By Jade Fell
“The separation between the cyber and the physical worlds was disappearing. Cyberbullying was just bullying, and cyberwar was just war – the true age of cyber began when we started removing it as a descriptor.” ― Matthew Mather
In April 2009 Chinese military hackers intercepted the Pentagon’s cyber security systems and gained access to huge amounts of information on the US Defense Department’s costliest weapons programme ever, plans for the United States military’s most sophisticated fighter jet yet – the $327 billion Joint Strike Fighter Project. Known as the F-35, the jet was the most complex military weapons system ever devised, planned to ensure US’ continued domination of the airways for many years to come. But when the hackers struck terabytes of top-secret design information was compromised, and the US immediately lost the upper hand.
Welcome to the world of cyber warfare.
The spies had come without warning. They plied their craft silently, stealing secrets from the world’s most powerful military. They were at work months before anyone noticed their presence. And when American officials finally detected the thieves, they saw it was too late. The damage was done.
The world is changing – and it has never been more apparent. Now, the majority of transactions, be they monetary of otherwise, take place online, bringing forth a new realm which needs to be governed and protected. In the US, military protection is no longer limited to land, sea, air and space, but now cover a whole new fifth domain – cyberspace.
In this timely new release author Shane Harris provides a complete and comprehensive history of the rise of modern warfare in the US – a world where wars no longer take place just on the battlefields of Iraq and Afghanistan and soldiers are no longer limited to those brave souls risking their lives on the frontline. The United States no longer needs to protect just its physical assets, but a wealth of data stored online, and in government and military networks. The country’s military now employs teams of professional hackers capable of launching sophisticated computer virus attacks against enemy targets.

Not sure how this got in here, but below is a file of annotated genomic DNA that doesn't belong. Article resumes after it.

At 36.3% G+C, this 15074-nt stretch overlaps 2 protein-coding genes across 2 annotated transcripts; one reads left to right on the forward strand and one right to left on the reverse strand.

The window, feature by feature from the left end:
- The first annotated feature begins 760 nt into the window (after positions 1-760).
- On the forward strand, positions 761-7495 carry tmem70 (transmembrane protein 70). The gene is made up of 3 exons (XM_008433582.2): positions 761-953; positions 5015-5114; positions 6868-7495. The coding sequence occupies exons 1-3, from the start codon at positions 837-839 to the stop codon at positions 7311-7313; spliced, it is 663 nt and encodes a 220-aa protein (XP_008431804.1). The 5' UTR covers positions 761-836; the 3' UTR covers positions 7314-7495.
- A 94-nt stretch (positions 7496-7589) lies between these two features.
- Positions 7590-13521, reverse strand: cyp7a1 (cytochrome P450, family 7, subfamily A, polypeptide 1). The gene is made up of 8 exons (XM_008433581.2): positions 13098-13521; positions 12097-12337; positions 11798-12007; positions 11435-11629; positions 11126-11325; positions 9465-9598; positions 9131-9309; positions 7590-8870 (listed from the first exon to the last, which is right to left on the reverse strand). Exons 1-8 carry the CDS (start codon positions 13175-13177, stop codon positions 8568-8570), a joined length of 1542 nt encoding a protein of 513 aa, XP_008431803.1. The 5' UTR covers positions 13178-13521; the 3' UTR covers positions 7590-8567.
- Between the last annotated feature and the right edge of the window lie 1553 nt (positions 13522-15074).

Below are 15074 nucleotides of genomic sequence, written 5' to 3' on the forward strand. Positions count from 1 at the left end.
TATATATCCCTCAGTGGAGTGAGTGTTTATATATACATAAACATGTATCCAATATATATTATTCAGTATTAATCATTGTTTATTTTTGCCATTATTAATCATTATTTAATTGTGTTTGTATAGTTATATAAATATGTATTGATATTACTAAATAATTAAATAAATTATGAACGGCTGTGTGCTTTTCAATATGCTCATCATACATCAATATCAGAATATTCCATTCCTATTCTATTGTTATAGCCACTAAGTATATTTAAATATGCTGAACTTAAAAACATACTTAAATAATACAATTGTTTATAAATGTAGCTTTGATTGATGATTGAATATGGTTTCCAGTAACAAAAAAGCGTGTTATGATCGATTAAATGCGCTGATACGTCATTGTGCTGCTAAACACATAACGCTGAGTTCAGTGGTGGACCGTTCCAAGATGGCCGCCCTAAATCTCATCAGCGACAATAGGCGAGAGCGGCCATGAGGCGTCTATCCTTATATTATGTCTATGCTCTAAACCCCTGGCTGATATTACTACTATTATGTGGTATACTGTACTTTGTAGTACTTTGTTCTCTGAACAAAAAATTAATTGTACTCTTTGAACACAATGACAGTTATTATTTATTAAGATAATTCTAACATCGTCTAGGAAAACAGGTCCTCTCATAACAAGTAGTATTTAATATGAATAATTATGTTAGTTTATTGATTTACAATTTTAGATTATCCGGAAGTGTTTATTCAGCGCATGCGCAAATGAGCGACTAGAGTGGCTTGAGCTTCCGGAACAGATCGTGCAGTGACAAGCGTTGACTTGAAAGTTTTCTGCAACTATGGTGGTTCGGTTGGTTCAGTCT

The ability of hackers to intercept communications and steal information is just the beginning – with the majority of civil infrastructure present online, nuclear plants, hospitals, banks and airports are all at risk. Now, cyber-attacks come in all forms, and carry the potential to grind the US economy to a halt, and endanger civilian lives – hackers can take down aeroplanes, shut down power plants and cause serious malfunctions in natural gas pipelines. It’s time to open our eyes to the fact that, with the rise of cyber warfare, the next 9/11 could well be a cyber-attack.
In @War Harris presents a gripping and exceptionally topical investigation into the rise of cyber warfare. The reader is thrown onto the frontlines of this new cyber war, as Harris explains the relevance of new cyber-security regimes, not just for global giants like the US, but for all those who spend their days connected to the Internet.